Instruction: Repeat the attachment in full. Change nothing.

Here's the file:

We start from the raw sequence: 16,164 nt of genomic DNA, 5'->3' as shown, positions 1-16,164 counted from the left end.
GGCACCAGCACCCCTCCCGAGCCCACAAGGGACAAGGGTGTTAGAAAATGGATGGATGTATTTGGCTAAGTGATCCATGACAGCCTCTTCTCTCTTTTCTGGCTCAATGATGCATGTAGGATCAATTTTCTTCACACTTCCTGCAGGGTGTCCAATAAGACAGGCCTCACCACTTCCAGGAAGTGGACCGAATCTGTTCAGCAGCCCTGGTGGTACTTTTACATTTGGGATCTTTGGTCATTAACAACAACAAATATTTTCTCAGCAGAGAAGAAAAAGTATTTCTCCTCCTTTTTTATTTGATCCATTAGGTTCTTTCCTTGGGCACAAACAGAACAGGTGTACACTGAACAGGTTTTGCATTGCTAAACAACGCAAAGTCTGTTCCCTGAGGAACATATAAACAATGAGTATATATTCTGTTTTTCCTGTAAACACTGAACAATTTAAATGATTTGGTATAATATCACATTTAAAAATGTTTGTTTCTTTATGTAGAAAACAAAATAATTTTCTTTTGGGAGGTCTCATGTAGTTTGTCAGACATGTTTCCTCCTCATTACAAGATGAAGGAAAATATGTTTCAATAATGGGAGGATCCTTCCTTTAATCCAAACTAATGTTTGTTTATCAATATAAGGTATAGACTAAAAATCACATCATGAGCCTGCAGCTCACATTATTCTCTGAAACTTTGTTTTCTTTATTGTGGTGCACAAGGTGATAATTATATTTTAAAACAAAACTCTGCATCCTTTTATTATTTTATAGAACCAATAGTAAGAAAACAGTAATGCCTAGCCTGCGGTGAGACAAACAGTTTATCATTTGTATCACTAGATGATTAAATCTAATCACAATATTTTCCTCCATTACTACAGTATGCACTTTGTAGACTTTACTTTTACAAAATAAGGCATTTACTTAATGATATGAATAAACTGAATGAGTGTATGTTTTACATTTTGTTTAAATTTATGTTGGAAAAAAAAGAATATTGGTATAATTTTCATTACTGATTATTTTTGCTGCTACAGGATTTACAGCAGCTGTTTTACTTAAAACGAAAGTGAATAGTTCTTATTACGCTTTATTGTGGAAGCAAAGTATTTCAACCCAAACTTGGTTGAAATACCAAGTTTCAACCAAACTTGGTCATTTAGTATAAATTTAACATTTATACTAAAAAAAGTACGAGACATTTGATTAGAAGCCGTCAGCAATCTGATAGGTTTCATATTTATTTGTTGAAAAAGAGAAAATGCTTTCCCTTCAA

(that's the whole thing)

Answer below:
We start from the raw sequence: 16,164 nt of genomic DNA, 5'->3' as shown, positions 1-16,164 counted from the left end.
GGCACCAGCACCCCTCCCGAGCCCACAAGGGACAAGGGTGTTAGAAAATGGATGGATGTATTTGGCTAAGTGATCCATGACAGCCTCTTCTCTCTTTTCTGGCTCAATGATGCATGTAGGATCAATTTTCTTCACACTTCCTGCAGGGTGTCCAATAAGACAGGCCTCACCACTTCCAGGAAGTGGACCGAATCTGTTCAGCAGCCCTGGTGGTACTTTTACATTTGGGATCTTTGGTCATTAACAACAACAAATATTTTCTCAGCAGAGAAGAAAAAGTATTTCTCCTCCTTTTTTATTTGATCCATTAGGTTCTTTCCTTGGGCACAAACAGAACAGGTGTACACTGAACAGGTTTTGCATTGCTAAACAACGCAAAGTCTGTTCCCTGAGGAACATATAAACAATGAGTATATATTCTGTTTTTCCTGTAAACACTGAACAATTTAAATGATTTGGTATAATATCACATTTAAAAATGTTTGTTTCTTTATGTAGAAAACAAAATAATTTTCTTTTGGGAGGTCTCATGTAGTTTGTCAGACATGTTTCCTCCTCATTACAAGATGAAGGAAAATATGTTTCAATAATGGGAGGATCCTTCCTTTAATCCAAACTAATGTTTGTTTATCAATATAAGGTATAGACTAAAAATCACATCATGAGCCTGCAGCTCACATTATTCTCTGAAACTTTGTTTTCTTTATTGTGGTGCACAAGGTGATAATTATATTTTAAAACAAAACTCTGCATCCTTTTATTATTTTATAGAACCAATAGTAAGAAAACAGTAATGCCTAGCCTGCGGTGAGACAAACAGTTTATCATTTGTATCACTAGATGATTAAATCTAATCACAATATTTTCCTCCATTACTACAGTATGCACTTTGTAGACTTTACTTTTACAAAATAAGGCATTTACTTAATGATATGAATAAACTGAATGAGTGTATGTTTTACATTTTGTTTAAATTTATGTTGGAAAAAAAAGAATATTGGTATAATTTTCATTACTGATTATTTTTGCTGCTACAGGATTTACAGCAGCTGTTTTACTTAAAACGAAAGTGAATAGTTCTTATTACGCTTTATTGTGGAAGCAAAGTATTTCAACCCAAACTTGGTTGAAATACCAAGTTTCAACCAAACTTGGTCATTTAGTATAAATTTAACATTTATACTAAAAAAAGTACGAGACATTTGATTAGAAGCCGTCAGCAATCTGATAGGTTTCATATTTATTTGTTGAAAAAGAGAAAATGCTTTCCCTTCAA